Axis Capital Group Business Funding Jakarta Review: Facts and Fiction in your Credit Scores

Your credit score is a three-digit numerical representation of your credit-worthiness, or how likely you are to reliably pay back money you borrow. It may seem simple enough, but credit scores aren’t always intuitive. Even when you think you’re doing the right thing financially, you may be actually hurting your credit score.

When you are dealing with your credit scores and reports, make sure you bring an extra memory bank and understanding. Be cautious before bursting out any complaints. The things involved in it may be complicated. Also, try not to believe other people say about credit scores. Make sure you verify the information first.

Well, for a starter, here are some common fictions created about credit scores Axis Capital Business Funding, a direct source of credit loans for your business based in America and has now expanded to Jakarta, Indonesia, has prepared.

Fiction: The more money you make, the better your credit score will be.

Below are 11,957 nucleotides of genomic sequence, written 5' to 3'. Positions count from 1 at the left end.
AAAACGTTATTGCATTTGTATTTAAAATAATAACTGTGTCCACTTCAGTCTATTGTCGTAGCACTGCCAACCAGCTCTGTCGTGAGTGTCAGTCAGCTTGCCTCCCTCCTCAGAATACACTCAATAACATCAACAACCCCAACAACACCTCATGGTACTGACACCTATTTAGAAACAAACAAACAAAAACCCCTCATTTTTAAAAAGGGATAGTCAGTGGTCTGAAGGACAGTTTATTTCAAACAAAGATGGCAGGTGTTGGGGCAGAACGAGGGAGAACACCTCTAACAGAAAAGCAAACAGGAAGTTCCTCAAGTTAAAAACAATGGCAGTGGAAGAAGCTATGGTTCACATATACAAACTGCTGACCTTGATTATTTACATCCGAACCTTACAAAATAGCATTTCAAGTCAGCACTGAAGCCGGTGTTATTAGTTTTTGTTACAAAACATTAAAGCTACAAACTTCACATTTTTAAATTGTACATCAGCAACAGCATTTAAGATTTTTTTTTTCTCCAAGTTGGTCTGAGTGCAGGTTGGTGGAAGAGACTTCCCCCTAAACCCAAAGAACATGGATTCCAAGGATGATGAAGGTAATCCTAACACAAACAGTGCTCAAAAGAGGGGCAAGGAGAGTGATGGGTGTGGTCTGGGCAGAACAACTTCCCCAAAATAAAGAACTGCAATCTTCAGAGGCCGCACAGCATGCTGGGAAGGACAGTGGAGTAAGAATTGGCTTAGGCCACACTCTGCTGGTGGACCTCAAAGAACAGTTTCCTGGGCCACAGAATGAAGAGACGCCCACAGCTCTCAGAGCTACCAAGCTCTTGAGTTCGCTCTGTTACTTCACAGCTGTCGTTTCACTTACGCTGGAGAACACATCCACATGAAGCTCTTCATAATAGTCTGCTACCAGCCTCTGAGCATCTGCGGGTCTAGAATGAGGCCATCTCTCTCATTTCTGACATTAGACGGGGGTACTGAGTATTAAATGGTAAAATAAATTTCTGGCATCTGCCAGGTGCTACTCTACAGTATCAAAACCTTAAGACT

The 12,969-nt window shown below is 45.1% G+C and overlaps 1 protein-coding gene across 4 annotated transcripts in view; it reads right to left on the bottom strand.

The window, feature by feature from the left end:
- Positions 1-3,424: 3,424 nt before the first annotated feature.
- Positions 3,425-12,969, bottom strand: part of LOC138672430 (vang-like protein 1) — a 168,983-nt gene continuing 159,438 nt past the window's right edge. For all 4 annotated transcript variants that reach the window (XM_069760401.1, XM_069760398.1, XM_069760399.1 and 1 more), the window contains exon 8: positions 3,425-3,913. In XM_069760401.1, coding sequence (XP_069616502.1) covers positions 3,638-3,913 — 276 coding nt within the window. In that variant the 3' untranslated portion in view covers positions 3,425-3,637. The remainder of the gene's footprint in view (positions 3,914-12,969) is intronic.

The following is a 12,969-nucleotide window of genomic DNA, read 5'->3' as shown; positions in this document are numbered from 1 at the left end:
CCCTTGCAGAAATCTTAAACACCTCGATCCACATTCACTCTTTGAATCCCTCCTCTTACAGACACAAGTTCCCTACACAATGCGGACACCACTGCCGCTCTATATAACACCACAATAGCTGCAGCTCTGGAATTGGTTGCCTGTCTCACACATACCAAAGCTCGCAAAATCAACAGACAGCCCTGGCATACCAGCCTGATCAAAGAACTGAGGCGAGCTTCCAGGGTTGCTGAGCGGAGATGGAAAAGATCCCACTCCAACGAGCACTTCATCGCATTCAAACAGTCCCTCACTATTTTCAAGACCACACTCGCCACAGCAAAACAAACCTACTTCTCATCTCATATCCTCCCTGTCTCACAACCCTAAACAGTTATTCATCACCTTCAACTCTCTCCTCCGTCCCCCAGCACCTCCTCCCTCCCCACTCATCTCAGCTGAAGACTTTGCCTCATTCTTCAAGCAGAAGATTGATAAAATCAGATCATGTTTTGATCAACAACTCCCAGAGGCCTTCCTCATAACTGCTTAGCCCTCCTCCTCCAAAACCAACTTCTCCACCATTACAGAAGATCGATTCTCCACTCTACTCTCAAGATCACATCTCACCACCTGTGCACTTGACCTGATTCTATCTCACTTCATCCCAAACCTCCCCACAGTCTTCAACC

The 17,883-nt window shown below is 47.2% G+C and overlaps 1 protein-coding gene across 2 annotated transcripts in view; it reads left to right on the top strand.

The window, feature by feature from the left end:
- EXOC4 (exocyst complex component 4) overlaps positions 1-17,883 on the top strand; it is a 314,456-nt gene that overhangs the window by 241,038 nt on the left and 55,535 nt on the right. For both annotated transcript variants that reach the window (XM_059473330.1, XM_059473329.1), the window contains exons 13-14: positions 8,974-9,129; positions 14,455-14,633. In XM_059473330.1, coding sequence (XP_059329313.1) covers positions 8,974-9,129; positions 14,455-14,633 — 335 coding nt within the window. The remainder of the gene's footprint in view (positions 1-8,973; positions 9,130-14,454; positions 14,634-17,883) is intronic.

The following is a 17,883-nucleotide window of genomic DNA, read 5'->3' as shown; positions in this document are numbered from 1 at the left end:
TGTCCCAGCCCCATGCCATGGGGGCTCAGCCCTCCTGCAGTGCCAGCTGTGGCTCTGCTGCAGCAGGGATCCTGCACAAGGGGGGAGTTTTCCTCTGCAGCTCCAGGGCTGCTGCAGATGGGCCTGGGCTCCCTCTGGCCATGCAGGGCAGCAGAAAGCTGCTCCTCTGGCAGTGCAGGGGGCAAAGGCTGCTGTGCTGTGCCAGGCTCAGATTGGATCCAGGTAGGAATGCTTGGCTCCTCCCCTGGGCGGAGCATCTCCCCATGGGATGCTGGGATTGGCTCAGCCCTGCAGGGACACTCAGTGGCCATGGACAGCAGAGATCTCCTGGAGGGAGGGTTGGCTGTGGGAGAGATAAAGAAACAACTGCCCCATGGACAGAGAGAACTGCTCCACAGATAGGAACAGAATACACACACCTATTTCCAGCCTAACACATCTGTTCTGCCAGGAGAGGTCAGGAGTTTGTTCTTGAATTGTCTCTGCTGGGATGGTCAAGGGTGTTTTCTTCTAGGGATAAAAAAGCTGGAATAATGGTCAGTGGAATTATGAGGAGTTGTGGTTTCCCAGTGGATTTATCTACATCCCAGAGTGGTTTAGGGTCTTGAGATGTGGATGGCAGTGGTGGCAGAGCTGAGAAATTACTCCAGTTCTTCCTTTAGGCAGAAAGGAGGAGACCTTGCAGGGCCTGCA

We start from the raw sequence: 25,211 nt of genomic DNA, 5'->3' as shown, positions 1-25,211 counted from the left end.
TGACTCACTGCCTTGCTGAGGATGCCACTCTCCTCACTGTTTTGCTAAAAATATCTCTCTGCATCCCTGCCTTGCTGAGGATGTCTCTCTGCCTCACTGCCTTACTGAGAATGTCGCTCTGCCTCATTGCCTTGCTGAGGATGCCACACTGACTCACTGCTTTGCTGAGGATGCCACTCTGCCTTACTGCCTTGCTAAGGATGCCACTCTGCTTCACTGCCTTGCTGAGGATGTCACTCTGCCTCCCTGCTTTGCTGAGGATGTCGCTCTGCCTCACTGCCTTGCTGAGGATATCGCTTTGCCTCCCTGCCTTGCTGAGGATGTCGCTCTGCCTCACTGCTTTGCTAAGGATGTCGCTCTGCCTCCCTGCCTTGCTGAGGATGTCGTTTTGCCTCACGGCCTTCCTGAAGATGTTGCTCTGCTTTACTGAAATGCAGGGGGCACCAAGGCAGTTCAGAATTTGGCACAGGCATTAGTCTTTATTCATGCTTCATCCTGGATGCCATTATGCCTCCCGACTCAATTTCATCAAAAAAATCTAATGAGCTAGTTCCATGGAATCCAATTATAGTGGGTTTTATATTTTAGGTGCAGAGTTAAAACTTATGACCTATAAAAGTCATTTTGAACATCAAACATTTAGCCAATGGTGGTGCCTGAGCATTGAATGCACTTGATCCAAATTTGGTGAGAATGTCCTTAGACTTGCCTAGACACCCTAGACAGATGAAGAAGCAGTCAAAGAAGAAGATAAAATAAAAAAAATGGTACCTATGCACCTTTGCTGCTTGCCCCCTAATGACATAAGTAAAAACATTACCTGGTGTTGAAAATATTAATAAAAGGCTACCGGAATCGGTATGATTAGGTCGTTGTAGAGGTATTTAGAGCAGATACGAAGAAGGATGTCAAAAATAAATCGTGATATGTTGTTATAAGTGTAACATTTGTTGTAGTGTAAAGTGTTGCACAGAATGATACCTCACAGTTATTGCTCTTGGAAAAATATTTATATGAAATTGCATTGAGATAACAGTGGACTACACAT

Fact: Your income has nothing to do with your credit score. It’s not reported to the credit bureaus or listed on your credit report.

Fiction: Once you’ve paid a past-due debt, it will drop off of your credit report.

Fact: Late payments and other negative information remain on your credit report for seven years from the date of the initial late payment. Bankruptcies typically stick around for 10 years from the bankruptcy filing date. While that black mark may continue to soil your credit report, however, its effect on your credit score will lessen over time.

Fiction: Credit bureaus never make mistakes.

Fact: Now, this is one of the common misconceptions. Since credit reports generated by the three major credit-rating agencies are from a good system, many people do not review their credit report regularly. In truth, nearly 8 in 10 credit contain serious error or some sort of mistake, according to a survey by the U.S. Public Interest Research Groups. Because many errors can negatively impact your credit score, it’s important to check your credit report regularly and dispute any inaccuracies you find.

Fiction: Practicing a cash-only policy will help your credit score.

Fact: Having good credit is a function of having credit available to you and using it responsibly. If you don’t have or use credit, you may have no credit history at all and if you do, your credit score won’t be as good as someone who consistently demonstrates responsible use of credit over time.

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